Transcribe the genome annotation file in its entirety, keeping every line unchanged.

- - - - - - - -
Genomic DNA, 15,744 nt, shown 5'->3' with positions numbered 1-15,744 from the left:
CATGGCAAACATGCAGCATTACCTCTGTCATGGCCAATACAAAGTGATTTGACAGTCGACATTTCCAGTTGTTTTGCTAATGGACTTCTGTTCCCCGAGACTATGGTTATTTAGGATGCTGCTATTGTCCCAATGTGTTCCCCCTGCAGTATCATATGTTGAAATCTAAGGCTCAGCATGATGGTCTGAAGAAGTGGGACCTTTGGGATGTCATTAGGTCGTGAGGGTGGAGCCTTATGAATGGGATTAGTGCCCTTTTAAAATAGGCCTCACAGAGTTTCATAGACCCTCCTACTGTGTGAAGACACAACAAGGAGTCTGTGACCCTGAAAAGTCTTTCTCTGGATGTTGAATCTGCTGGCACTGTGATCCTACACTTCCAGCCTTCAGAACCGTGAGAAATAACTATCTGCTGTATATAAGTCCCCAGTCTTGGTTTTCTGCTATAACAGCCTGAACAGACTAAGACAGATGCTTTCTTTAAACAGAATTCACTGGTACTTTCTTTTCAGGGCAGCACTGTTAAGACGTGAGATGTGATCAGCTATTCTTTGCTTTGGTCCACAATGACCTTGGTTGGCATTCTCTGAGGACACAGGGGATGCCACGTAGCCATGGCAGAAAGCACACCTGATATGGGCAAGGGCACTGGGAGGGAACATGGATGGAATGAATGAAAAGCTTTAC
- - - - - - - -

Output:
Genomic DNA, 15,744 nt, shown 5'->3' with positions numbered 1-15,744 from the left:
CATGGCAAACATGCAGCATTACCTCTGTCATGGCCAATACAAAGTGATTTGACAGTCGACATTTCCAGTTGTTTTGCTAATGGACTTCTGTTCCCCGAGACTATGGTTATTTAGGATGCTGCTATTGTCCCAATGTGTTCCCCCTGCAGTATCATATGTTGAAATCTAAGGCTCAGCATGATGGTCTGAAGAAGTGGGACCTTTGGGATGTCATTAGGTCGTGAGGGTGGAGCCTTATGAATGGGATTAGTGCCCTTTTAAAATAGGCCTCACAGAGTTTCATAGACCCTCCTACTGTGTGAAGACACAACAAGGAGTCTGTGACCCTGAAAAGTCTTTCTCTGGATGTTGAATCTGCTGGCACTGTGATCCTACACTTCCAGCCTTCAGAACCGTGAGAAATAACTATCTGCTGTATATAAGTCCCCAGTCTTGGTTTTCTGCTATAACAGCCTGAACAGACTAAGACAGATGCTTTCTTTAAACAGAATTCACTGGTACTTTCTTTTCAGGGCAGCACTGTTAAGACGTGAGATGTGATCAGCTATTCTTTGCTTTGGTCCACAATGACCTTGGTTGGCATTCTCTGAGGACACAGGGGATGCCACGTAGCCATGGCAGAAAGCACACCTGATATGGGCAAGGGCACTGGGAGGGAACATGGATGGAATGAATGAAAAGCTTTAC